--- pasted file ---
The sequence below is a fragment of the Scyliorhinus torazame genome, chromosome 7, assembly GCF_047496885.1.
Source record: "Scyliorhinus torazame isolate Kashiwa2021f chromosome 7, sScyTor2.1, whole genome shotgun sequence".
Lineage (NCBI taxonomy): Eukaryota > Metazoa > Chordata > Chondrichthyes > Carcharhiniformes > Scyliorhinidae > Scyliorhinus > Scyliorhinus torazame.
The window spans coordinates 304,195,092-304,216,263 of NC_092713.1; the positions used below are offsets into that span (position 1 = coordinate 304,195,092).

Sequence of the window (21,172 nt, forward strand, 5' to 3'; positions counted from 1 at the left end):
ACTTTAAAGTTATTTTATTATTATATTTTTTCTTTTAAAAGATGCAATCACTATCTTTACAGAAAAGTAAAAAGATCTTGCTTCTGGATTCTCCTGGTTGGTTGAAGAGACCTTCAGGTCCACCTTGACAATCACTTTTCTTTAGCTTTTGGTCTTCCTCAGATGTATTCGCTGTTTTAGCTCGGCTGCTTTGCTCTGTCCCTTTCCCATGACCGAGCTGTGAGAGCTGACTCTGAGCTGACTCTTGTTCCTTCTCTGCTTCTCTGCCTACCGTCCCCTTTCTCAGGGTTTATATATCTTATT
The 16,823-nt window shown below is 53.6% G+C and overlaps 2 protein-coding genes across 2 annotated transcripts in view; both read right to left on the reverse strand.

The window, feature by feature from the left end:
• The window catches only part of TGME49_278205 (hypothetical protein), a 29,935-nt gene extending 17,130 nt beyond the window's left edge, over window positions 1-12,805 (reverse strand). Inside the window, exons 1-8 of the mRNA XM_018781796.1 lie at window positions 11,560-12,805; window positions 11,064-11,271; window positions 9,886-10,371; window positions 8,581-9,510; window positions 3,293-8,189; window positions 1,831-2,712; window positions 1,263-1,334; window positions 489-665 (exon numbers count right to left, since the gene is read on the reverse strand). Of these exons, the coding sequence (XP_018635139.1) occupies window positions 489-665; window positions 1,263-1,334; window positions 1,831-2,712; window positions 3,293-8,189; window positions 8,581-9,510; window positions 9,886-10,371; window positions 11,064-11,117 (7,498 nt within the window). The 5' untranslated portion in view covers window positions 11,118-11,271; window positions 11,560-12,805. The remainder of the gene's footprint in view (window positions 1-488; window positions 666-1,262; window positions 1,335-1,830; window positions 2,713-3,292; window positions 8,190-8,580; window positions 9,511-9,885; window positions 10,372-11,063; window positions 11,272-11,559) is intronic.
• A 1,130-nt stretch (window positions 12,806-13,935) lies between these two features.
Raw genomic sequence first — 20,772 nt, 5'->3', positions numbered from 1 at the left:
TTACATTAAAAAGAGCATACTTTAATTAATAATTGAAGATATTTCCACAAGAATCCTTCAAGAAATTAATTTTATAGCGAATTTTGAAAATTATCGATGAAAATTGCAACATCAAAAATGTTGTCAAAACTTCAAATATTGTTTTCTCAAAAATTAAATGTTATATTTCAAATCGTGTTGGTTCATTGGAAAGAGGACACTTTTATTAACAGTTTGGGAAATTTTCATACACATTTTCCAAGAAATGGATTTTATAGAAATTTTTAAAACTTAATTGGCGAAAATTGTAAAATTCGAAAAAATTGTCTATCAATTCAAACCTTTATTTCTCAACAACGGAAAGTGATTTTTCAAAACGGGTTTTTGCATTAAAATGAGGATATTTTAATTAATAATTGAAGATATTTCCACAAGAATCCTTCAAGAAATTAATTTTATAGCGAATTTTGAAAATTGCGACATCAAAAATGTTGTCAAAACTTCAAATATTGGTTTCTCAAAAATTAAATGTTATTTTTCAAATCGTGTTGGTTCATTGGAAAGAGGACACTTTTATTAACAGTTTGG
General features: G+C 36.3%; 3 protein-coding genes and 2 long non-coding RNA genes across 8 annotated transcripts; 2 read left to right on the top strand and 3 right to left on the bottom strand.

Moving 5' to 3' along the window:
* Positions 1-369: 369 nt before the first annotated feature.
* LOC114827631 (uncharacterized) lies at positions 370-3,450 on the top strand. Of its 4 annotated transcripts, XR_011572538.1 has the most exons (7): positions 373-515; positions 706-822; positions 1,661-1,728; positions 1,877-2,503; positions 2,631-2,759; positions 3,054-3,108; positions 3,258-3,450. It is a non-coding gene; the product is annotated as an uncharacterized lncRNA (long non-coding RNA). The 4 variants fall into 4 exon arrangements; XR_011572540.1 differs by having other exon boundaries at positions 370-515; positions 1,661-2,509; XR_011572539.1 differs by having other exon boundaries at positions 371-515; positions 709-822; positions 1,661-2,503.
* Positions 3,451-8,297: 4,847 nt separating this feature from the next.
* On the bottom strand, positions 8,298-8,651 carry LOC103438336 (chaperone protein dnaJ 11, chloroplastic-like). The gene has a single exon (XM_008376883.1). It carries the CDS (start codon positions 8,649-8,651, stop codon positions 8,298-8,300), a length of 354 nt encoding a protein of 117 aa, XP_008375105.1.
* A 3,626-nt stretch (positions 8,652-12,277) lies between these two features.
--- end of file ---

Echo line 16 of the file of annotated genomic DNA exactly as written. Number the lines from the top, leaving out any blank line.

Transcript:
* LOC114827631 (uncharacterized) lies at positions 370-3,450 on the top strand. Of its 4 annotated transcripts, XR_011572538.1 has the most exons (7): positions 373-515; positions 706-822; positions 1,661-1,728; positions 1,877-2,503; positions 2,631-2,759; positions 3,054-3,108; positions 3,258-3,450. It is a non-coding gene; the product is annotated as an uncharacterized lncRNA (long non-coding RNA). The 4 variants fall into 4 exon arrangements; XR_011572540.1 differs by having other exon boundaries at positions 370-515; positions 1,661-2,509; XR_011572539.1 differs by having other exon boundaries at positions 371-515; positions 709-822; positions 1,661-2,503.